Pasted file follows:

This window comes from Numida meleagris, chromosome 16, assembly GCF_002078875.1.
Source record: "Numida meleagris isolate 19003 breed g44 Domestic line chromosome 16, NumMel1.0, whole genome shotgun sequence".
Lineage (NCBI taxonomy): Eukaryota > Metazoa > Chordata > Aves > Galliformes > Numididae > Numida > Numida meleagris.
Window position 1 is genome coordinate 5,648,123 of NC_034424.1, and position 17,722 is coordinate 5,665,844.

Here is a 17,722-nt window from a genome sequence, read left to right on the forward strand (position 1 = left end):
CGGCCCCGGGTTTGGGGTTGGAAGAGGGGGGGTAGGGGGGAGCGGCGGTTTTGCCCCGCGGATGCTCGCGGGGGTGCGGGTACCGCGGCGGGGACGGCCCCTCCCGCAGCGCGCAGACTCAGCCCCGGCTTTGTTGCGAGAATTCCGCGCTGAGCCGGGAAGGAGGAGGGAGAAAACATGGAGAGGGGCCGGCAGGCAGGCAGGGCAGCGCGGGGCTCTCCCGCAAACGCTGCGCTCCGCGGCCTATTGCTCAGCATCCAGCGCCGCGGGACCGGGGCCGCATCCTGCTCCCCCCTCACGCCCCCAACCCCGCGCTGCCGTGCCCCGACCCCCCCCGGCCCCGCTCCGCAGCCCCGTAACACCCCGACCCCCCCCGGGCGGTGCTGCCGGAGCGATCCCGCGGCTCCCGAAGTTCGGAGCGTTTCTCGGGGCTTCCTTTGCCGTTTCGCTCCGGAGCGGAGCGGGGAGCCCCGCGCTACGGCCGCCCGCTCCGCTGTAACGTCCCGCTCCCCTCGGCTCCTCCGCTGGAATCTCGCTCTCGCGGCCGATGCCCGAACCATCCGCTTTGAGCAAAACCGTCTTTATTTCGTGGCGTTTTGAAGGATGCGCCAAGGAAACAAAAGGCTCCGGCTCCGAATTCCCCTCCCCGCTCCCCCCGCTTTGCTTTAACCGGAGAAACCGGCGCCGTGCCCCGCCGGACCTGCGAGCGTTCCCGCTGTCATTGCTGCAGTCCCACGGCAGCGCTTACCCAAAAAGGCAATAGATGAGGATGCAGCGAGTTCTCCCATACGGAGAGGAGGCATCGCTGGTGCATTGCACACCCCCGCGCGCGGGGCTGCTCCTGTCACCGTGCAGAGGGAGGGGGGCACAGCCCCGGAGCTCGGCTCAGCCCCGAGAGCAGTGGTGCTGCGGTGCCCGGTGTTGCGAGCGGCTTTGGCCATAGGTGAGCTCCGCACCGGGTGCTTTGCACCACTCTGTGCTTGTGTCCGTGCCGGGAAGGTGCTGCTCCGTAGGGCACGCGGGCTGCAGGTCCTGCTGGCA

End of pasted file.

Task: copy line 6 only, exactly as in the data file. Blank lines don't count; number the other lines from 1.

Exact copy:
CGGCCCCGGGTTTGGGGTTGGAAGAGGGGGGGTAGGGGGGAGCGGCGGTTTTGCCCCGCGGATGCTCGCGGGGGTGCGGGTACCGCGGCGGGGACGGCCCCTCCCGCAGCGCGCAGACTCAGCCCCGGCTTTGTTGCGAGAATTCCGCGCTGAGCCGGGAAGGAGGAGGGAGAAAACATGGAGAGGGGCCGGCAGGCAGGCAGGGCAGCGCGGGGCTCTCCCGCAAACGCTGCGCTCCGCGGCCTATTGCTCAGCATCCAGCGCCGCGGGACCGGGGCCGCATCCTGCTCCCCCCTCACGCCCCCAACCCCGCGCTGCCGTGCCCCGACCCCCCCCGGCCCCGCTCCGCAGCCCCGTAACACCCCGACCCCCCCCGGGCGGTGCTGCCGGAGCGATCCCGCGGCTCCCGAAGTTCGGAGCGTTTCTCGGGGCTTCCTTTGCCGTTTCGCTCCGGAGCGGAGCGGGGAGCCCCGCGCTACGGCCGCCCGCTCCGCTGTAACGTCCCGCTCCCCTCGGCTCCTCCGCTGGAATCTCGCTCTCGCGGCCGATGCCCGAACCATCCGCTTTGAGCAAAACCGTCTTTATTTCGTGGCGTTTTGAAGGATGCGCCAAGGAAACAAAAGGCTCCGGCTCCGAATTCCCCTCCCCGCTCCCCCCGCTTTGCTTTAACCGGAGAAACCGGCGCCGTGCCCCGCCGGACCTGCGAGCGTTCCCGCTGTCATTGCTGCAGTCCCACGGCAGCGCTTACCCAAAAAGGCAATAGATGAGGATGCAGCGAGTTCTCCCATACGGAGAGGAGGCATCGCTGGTGCATTGCACACCCCCGCGCGCGGGGCTGCTCCTGTCACCGTGCAGAGGGAGGGGGGCACAGCCCCGGAGCTCGGCTCAGCCCCGAGAGCAGTGGTGCTGCGGTGCCCGGTGTTGCGAGCGGCTTTGGCCATAGGTGAGCTCCGCACCGGGTGCTTTGCACCACTCTGTGCTTGTGTCCGTGCCGGGAAGGTGCTGCTCCGTAGGGCACGCGGGCTGCAGGTCCTGCTGGCA